'The Undoing' – Grant, Kidman play NY power couple in twisty drama
Lives of privilege get thrown into turmoil when shocking revelations surface in the wake of a violent death in a limited thriller series upcoming on HBO.
In “The Undoing,” a six-part series premiering Sunday, Oct. 25, we are introduced to Grace and Jonathan Fraser, a Manhattan power couple living the only life they have ever wanted. Grace (Nicole Kidman, “Big Little Lies,” “Moulin Rouge”) is a successful therapist on the verge of publishing her first book, while Jonathan (Hugh Grant, “Love Actually,” “A Very English Scandal”) is an oncologist and her devoted husband. They have a young son attending an elite private school in the city.
Overnight, a chasm opens in their lives when a violent death occurs and Jonathan disappears. And in the place of the man she thought she knew, Grace is now faced with a chain of horrific revelations and a decision to dismantle her current life and make a new one for her family.
The series comes from writer/creator David E. Kelley (“Big Little Lies,” “Picket Fences”), was directed by Susanne Bier (“The Night Manager”) and features a cast that also includes Edgar Ramirez (“Carlos”), Noma Dumezweni (“Black Earth Rising”), Lily Rabe (“American Horror Story”) and Donald Sutherland (“Citizen X”).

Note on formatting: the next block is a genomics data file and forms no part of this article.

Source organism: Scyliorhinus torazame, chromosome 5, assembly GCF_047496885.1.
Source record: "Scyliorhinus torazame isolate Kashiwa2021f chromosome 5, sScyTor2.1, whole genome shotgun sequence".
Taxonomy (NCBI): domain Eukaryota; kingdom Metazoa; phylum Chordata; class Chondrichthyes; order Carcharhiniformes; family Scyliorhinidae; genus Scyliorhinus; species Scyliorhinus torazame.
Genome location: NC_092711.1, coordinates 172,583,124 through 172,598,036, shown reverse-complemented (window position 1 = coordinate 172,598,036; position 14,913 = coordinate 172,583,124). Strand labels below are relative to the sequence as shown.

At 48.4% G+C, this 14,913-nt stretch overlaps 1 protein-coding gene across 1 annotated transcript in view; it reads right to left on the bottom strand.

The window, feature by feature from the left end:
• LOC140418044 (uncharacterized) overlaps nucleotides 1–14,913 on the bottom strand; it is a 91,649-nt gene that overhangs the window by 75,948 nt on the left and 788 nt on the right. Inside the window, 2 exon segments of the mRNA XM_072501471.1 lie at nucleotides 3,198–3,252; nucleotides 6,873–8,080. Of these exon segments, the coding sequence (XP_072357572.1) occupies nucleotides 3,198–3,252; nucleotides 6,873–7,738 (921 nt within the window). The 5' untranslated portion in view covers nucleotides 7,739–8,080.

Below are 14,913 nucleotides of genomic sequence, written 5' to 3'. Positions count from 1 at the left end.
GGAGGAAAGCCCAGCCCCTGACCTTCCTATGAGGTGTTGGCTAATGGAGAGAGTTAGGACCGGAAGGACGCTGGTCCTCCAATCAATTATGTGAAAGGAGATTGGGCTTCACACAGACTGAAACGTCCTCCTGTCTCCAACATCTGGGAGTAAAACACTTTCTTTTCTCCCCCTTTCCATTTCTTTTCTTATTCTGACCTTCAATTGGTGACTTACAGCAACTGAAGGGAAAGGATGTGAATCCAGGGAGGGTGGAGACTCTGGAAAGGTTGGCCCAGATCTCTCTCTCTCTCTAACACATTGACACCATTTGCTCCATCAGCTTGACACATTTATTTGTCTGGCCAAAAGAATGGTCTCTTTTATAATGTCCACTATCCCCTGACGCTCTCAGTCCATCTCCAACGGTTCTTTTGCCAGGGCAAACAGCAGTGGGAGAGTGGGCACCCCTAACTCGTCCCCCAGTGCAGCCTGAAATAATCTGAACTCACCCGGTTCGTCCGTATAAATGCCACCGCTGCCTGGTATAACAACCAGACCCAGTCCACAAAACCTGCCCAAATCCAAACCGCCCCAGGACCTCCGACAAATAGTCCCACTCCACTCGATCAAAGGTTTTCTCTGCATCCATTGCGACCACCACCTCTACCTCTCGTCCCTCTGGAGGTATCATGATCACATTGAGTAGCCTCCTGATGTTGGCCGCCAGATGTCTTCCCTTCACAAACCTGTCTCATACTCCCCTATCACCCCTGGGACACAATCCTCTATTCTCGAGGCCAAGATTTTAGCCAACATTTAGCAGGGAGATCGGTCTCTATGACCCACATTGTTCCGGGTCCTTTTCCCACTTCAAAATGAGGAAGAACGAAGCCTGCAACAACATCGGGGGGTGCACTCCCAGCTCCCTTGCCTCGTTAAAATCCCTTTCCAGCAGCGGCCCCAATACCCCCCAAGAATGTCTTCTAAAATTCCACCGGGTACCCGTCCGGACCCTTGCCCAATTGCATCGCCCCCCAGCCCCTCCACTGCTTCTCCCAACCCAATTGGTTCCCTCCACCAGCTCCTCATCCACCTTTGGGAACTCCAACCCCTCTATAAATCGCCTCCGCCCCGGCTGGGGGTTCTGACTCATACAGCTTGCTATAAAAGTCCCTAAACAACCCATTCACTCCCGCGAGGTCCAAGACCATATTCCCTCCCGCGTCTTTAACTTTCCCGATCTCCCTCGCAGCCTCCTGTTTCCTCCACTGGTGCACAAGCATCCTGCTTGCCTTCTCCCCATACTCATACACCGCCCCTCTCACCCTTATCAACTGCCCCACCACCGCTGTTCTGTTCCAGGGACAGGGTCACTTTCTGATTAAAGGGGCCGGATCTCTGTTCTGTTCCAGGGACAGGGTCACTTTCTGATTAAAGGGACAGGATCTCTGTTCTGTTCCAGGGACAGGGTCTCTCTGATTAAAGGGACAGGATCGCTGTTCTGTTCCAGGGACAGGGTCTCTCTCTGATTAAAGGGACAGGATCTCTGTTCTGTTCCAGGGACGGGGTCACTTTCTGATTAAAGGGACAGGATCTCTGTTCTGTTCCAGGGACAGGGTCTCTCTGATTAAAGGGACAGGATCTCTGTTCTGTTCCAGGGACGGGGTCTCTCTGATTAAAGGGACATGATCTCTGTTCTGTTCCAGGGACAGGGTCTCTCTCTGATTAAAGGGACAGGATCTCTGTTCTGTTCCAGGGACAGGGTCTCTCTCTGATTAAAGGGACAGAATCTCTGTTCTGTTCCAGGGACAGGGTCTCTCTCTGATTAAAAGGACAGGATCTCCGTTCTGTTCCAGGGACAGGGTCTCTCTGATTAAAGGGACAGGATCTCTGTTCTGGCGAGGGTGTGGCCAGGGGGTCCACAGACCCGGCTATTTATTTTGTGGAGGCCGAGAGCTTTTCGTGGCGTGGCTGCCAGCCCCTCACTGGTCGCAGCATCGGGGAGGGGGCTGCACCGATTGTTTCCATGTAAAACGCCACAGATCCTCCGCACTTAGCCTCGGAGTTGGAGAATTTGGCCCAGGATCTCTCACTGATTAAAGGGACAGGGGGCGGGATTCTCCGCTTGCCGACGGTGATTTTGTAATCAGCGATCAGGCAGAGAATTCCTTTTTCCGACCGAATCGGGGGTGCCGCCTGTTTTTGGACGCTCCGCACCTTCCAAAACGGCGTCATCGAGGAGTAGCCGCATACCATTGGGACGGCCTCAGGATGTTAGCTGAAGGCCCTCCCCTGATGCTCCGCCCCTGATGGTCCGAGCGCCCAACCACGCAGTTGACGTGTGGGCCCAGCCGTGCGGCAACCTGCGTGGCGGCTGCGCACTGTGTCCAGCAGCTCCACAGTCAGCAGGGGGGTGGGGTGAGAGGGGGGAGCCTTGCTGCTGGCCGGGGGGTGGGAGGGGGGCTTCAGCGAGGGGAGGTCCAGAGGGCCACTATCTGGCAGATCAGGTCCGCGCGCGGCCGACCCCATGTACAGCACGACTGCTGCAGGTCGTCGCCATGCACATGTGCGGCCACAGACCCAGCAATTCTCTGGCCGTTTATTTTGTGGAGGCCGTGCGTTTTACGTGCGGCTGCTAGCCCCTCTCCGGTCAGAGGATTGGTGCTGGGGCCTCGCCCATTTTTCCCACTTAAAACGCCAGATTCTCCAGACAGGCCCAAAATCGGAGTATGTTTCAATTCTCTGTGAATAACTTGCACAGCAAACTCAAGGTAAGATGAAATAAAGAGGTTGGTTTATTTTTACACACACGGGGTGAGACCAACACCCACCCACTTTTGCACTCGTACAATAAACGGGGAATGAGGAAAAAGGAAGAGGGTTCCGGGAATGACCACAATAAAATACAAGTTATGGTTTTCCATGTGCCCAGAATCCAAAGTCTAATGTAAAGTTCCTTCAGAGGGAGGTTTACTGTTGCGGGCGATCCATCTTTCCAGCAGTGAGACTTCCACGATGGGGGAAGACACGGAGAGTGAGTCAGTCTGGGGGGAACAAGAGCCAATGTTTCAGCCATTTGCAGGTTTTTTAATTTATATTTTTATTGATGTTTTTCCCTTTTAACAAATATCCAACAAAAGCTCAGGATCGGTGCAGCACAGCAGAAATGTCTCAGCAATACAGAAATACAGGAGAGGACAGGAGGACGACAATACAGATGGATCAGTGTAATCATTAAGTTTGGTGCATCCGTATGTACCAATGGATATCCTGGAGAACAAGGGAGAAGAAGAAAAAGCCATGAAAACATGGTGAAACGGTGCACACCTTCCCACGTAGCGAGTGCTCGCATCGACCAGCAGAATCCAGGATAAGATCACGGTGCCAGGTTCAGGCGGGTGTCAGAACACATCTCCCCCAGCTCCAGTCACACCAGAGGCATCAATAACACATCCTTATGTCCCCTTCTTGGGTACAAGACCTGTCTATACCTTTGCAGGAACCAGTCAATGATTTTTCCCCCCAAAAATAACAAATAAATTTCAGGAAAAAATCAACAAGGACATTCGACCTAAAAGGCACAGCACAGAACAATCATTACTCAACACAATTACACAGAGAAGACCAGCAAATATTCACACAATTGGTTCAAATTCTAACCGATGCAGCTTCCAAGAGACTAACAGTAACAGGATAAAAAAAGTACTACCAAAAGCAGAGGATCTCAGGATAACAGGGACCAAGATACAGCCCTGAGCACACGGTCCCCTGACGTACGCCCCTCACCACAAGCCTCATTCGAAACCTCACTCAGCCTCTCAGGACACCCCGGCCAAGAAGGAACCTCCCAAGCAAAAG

It also has a lot of twists and turns in a world where no one is who they seem, which is why Kidman signed on to work with her “Lies” boss once again.
“I think what the theme of it is …,” the actress says, “choosing to unknow things is a fascinating part of human nature. And when you choose to — and what you choose to believe and what you choose to see would be. … I mean, that’s the basis of a lot of this, of the psychology of this series is we choose to see certain things but also everyone has secrets. They just do.”
Chief among them is Grant’s character of Jonathan. From episode to episode, the viewer is left to guess whether he’s good or evil, which Grant says was a tricky dance to do as an actor without revealing too much.
“Your job as an actor,” he explains, “you have to sort of be as truthful to your character as you possibly can be, which actually runs counter to what you sometimes need to do in this kind of film, where you’re trying to fool the audience slightly or keep up a pretense. You know, and I think that same applies to … there’s about seven suspects who emerge in this film.”